St. John’s Wort is calling my name

I am lucky enough to live where the fields grow these beautiful little yellow flowers, which when you crush the stem or flower, release a lovely reddish liquid called Hypericum. The plant is St. John’s Wort and it is abundant in Michigan. Growing about a foot high on long slender stems, the golden umbels are very useful indeed. They seem to have harnessed the sun’s rays and happily, they are capable of infusing me with some sense of joy.

I am, unfortunately, just past their peek season and cannot find them anywhere. I know where they should be and wander through their pastures eagerly, to no avail. In years past I had collected them and made both a topical oil as well as a tincture. The oil was a dusty rose color almost, having used coconut oil as the base. I used this oil for nervous system issues I had been dealing with, specifically sciatic nerve pain. Along with specific yoga poses, I was able to alleviate sciatic pain. The tincture I used up while coping with the death of my father and brother. St. John’s improved my mood and Holy Basil supported my adrenals.

So, I await the Great Lakes Herb Faire this weekend where I will most definitely get myself a bottle of St. John’s tincture. I do hope for improvements.


Depression starts the journey

I have long thought myself to be a ‘glass half full’ kinda gal. Always ready to point out the potential for growth and learning in a situation. I’ve worked for the same company for 20yrs. You’d think there was something good about them, and there was. But slowly, as the company got older and ‘smarter’, I lost my solice, and it was no longer good for me. I was no longer doing the good that I went to work every day for. I felt ‘half empty’.

There’s gotta be a good reason why we go through trauma, right? I’ve always thought it akin to take the bad with the good, yin yang, balance. Trauma, is every bit momentary in nature, and lasting in the body memory. Our muscles learn the feeling of trauma, how to hold tight the scapula, cling harder to the periformus. Our hormones push out endorphins, making us feel proud when we consistently perform under pressure, day after day, week after week, year over year.
It’s a victory that my body functions without proper psycological care.
It’s no victory that my body wears the strain like a new glove.
After 20yrs on my feet, rushing about on cement floors, in a frenzy to accomplish the same tasks day after day, my calf muscles have given. They are so tight that the big toes on each of my feet are like ball bearings pushing into the earth. After downsizing our labor force to the extent that I wore three to five different hats at any given time during the day, my shoulders became a steel bar, able to support the weight of twenty people and their innumerous questions. After pasting a friendly smile on my empathetic face (fake it till you make it, right), I’ve forgotten what happy is.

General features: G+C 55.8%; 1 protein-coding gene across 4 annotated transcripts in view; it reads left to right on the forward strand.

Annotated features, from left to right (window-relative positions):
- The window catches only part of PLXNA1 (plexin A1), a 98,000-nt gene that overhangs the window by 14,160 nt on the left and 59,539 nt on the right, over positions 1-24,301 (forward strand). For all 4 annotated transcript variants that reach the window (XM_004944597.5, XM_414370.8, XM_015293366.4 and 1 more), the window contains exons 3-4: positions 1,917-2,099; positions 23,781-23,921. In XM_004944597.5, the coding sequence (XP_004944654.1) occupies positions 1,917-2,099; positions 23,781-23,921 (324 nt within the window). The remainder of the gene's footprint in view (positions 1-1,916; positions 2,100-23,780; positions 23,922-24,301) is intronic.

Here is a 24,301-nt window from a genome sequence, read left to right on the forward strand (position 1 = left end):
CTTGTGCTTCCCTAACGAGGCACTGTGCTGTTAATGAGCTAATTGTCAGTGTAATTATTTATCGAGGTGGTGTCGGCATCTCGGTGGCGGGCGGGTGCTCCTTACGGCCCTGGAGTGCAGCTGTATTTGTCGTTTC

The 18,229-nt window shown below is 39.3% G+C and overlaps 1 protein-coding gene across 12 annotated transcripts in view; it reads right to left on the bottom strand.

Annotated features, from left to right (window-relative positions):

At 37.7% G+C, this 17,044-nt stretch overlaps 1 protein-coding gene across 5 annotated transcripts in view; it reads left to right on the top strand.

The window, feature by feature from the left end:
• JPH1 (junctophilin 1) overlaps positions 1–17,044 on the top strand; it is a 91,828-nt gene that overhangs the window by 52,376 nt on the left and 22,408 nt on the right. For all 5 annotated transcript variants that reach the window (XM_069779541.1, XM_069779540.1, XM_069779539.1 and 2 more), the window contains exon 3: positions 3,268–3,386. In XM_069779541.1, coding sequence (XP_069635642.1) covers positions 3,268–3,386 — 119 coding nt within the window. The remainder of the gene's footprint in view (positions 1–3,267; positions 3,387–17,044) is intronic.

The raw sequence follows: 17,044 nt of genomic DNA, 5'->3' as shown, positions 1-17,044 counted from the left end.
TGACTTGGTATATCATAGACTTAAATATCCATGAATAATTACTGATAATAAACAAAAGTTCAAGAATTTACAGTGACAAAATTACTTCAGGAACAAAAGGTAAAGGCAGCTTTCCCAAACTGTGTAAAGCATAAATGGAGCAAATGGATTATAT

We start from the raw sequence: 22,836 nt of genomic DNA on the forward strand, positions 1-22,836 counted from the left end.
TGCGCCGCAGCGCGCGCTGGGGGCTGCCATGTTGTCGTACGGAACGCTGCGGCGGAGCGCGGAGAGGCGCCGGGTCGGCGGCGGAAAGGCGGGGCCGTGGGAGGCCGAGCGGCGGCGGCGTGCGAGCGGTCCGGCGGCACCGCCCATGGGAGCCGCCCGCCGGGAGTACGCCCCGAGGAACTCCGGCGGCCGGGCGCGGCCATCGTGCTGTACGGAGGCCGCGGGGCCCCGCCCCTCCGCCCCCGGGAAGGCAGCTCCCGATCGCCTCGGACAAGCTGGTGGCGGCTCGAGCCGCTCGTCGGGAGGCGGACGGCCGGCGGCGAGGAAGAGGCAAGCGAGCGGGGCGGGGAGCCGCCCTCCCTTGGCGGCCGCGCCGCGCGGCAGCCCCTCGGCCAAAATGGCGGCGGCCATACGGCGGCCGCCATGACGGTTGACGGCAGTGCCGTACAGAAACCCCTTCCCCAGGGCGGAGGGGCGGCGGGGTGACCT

It’s taken weeks of being out of work for my body to come back to normal function and I’m not there yet. I’ve been exhausted. I’ve slept 10hrs a night for the past two weeks. I’d wake up and my muscles would ache, suggesting a nap later. I woke up one morning this past weekend and discovered red spots all over my body, they do not itch or hurt. I’ve seen this in the past, a nervous system reaction to stress. In this instance, I believe it to be a cleansing reaction. My body is dumping the stress it’s been holding for so very long. To aid in the process I’ve been drinking tons of water and lemon balm tea. Lemon Balm is a great nervine tonic, gently soothing the nervous system and allowing it to heal.
I’ve been practicing yoga and going for hikes, my favorite passtimes. In the last week though, it’s taken quite a bit more effort to accomplish these. Every stretch in my practice would cause the muscles to argue and clamp down on the nerves causing them to feel like fire and shut oxygen off to my head. I know that by stretching these muscles repeatedly, they will eventually be retrained in how to be kind to their sister nervous system, so I keep talking to them. I say things like, ‘hey legs, I know you don’t think I should straighten you out. Even though for your whole life you’ve been straightening just fine, I’m going to just let you go as far as you can today.’ I tell my periformus, ‘Dude, seriously, we’ve seen worse than this. Couple days and you’ll be alright again.’ And I eat spinach salads every day. Spinach is high in magnesium, a mineral to help ease tight muscles.

And I breathe. Every moment finds my brain racing to find solutions, a way out of this madness. I remind myself hourly, you are present in this feeling of helplessness. You are just trying to get better right now. You don’t have to have solutions. You only have to have presense in the process.